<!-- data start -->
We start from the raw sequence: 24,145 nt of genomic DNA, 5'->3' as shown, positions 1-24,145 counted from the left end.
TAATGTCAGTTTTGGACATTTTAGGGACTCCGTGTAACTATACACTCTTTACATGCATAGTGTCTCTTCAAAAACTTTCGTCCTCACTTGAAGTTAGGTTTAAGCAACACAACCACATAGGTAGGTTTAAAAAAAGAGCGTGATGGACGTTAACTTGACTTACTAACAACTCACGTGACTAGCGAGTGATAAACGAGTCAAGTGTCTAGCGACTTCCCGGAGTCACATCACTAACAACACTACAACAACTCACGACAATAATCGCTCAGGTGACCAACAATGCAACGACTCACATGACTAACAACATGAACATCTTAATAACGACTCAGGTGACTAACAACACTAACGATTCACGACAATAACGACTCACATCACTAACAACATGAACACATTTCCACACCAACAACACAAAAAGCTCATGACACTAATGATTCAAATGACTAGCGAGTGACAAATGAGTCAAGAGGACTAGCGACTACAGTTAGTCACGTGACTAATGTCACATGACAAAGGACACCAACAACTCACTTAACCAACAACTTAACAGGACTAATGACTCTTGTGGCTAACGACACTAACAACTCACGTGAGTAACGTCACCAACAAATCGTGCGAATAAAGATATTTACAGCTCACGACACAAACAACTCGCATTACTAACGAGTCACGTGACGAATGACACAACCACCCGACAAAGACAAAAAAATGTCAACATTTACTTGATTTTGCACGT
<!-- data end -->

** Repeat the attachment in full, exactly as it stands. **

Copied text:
We start from the raw sequence: 24,145 nt of genomic DNA, 5'->3' as shown, positions 1-24,145 counted from the left end.
TAATGTCAGTTTTGGACATTTTAGGGACTCCGTGTAACTATACACTCTTTACATGCATAGTGTCTCTTCAAAAACTTTCGTCCTCACTTGAAGTTAGGTTTAAGCAACACAACCACATAGGTAGGTTTAAAAAAAGAGCGTGATGGACGTTAACTTGACTTACTAACAACTCACGTGACTAGCGAGTGATAAACGAGTCAAGTGTCTAGCGACTTCCCGGAGTCACATCACTAACAACACTACAACAACTCACGACAATAATCGCTCAGGTGACCAACAATGCAACGACTCACATGACTAACAACATGAACATCTTAATAACGACTCAGGTGACTAACAACACTAACGATTCACGACAATAACGACTCACATCACTAACAACATGAACACATTTCCACACCAACAACACAAAAAGCTCATGACACTAATGATTCAAATGACTAGCGAGTGACAAATGAGTCAAGAGGACTAGCGACTACAGTTAGTCACGTGACTAATGTCACATGACAAAGGACACCAACAACTCACTTAACCAACAACTTAACAGGACTAATGACTCTTGTGGCTAACGACACTAACAACTCACGTGAGTAACGTCACCAACAAATCGTGCGAATAAAGATATTTACAGCTCACGACACAAACAACTCGCATTACTAACGAGTCACGTGACGAATGACACAACCACCCGACAAAGACAAAAAAATGTCAACATTTACTTGATTTTGCACGT